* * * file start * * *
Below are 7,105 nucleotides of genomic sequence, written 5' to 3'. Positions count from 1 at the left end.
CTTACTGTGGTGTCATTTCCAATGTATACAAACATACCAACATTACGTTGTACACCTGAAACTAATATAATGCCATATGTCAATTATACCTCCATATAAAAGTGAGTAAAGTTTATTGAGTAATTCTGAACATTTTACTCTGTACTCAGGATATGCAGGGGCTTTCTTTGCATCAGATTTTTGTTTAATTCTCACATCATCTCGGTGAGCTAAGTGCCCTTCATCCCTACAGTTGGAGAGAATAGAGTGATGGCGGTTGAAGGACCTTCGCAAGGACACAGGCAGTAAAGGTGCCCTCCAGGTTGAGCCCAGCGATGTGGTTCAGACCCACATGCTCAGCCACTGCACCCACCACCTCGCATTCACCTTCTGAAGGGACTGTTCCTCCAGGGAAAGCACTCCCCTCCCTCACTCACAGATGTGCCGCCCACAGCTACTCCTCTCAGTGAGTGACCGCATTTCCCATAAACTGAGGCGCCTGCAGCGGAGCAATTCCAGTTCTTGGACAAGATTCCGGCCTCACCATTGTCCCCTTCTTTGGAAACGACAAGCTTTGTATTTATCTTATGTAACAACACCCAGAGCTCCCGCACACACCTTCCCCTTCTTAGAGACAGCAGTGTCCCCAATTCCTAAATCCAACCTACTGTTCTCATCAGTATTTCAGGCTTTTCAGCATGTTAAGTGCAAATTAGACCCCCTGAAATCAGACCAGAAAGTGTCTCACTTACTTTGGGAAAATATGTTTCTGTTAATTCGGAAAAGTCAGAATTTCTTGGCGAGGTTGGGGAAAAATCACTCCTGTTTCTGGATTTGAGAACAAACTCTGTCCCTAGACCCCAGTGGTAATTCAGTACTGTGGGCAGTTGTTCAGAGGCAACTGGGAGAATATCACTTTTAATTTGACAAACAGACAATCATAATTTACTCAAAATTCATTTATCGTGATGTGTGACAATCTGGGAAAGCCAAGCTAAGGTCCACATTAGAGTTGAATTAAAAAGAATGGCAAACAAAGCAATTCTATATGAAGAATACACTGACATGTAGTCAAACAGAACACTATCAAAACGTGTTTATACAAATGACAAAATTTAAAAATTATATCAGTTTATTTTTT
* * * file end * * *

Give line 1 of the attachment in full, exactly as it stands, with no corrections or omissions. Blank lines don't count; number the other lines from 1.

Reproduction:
Below are 7,105 nucleotides of genomic sequence, written 5' to 3'. Positions count from 1 at the left end.